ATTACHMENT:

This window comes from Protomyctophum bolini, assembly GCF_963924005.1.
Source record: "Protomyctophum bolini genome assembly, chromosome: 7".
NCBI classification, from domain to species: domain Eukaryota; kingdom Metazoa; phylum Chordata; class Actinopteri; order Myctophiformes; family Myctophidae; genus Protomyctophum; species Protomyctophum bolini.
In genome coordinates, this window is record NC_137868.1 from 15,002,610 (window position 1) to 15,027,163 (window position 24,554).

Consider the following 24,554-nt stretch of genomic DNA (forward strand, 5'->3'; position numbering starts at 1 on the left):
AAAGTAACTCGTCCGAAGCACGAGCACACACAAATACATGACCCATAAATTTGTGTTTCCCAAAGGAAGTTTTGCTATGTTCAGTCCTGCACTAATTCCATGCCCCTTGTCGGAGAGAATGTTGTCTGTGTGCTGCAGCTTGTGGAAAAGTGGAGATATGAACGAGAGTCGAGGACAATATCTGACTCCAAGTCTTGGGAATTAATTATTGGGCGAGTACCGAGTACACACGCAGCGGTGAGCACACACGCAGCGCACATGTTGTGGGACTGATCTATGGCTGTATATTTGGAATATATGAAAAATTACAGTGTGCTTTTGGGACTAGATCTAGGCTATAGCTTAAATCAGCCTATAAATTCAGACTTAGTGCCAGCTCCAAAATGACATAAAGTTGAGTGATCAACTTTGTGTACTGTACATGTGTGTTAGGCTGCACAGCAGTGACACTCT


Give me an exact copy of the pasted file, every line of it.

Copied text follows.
This window comes from Protomyctophum bolini, assembly GCF_963924005.1.
Source record: "Protomyctophum bolini genome assembly, chromosome: 7".
NCBI classification, from domain to species: domain Eukaryota; kingdom Metazoa; phylum Chordata; class Actinopteri; order Myctophiformes; family Myctophidae; genus Protomyctophum; species Protomyctophum bolini.
In genome coordinates, this window is record NC_137868.1 from 15,002,610 (window position 1) to 15,027,163 (window position 24,554).

Consider the following 24,554-nt stretch of genomic DNA (forward strand, 5'->3'; position numbering starts at 1 on the left):
AAAGTAACTCGTCCGAAGCACGAGCACACACAAATACATGACCCATAAATTTGTGTTTCCCAAAGGAAGTTTTGCTATGTTCAGTCCTGCACTAATTCCATGCCCCTTGTCGGAGAGAATGTTGTCTGTGTGCTGCAGCTTGTGGAAAAGTGGAGATATGAACGAGAGTCGAGGACAATATCTGACTCCAAGTCTTGGGAATTAATTATTGGGCGAGTACCGAGTACACACGCAGCGGTGAGCACACACGCAGCGCACATGTTGTGGGACTGATCTATGGCTGTATATTTGGAATATATGAAAAATTACAGTGTGCTTTTGGGACTAGATCTAGGCTATAGCTTAAATCAGCCTATAAATTCAGACTTAGTGCCAGCTCCAAAATGACATAAAGTTGAGTGATCAACTTTGTGTACTGTACATGTGTGTTAGGCTGCACAGCAGTGACACTCT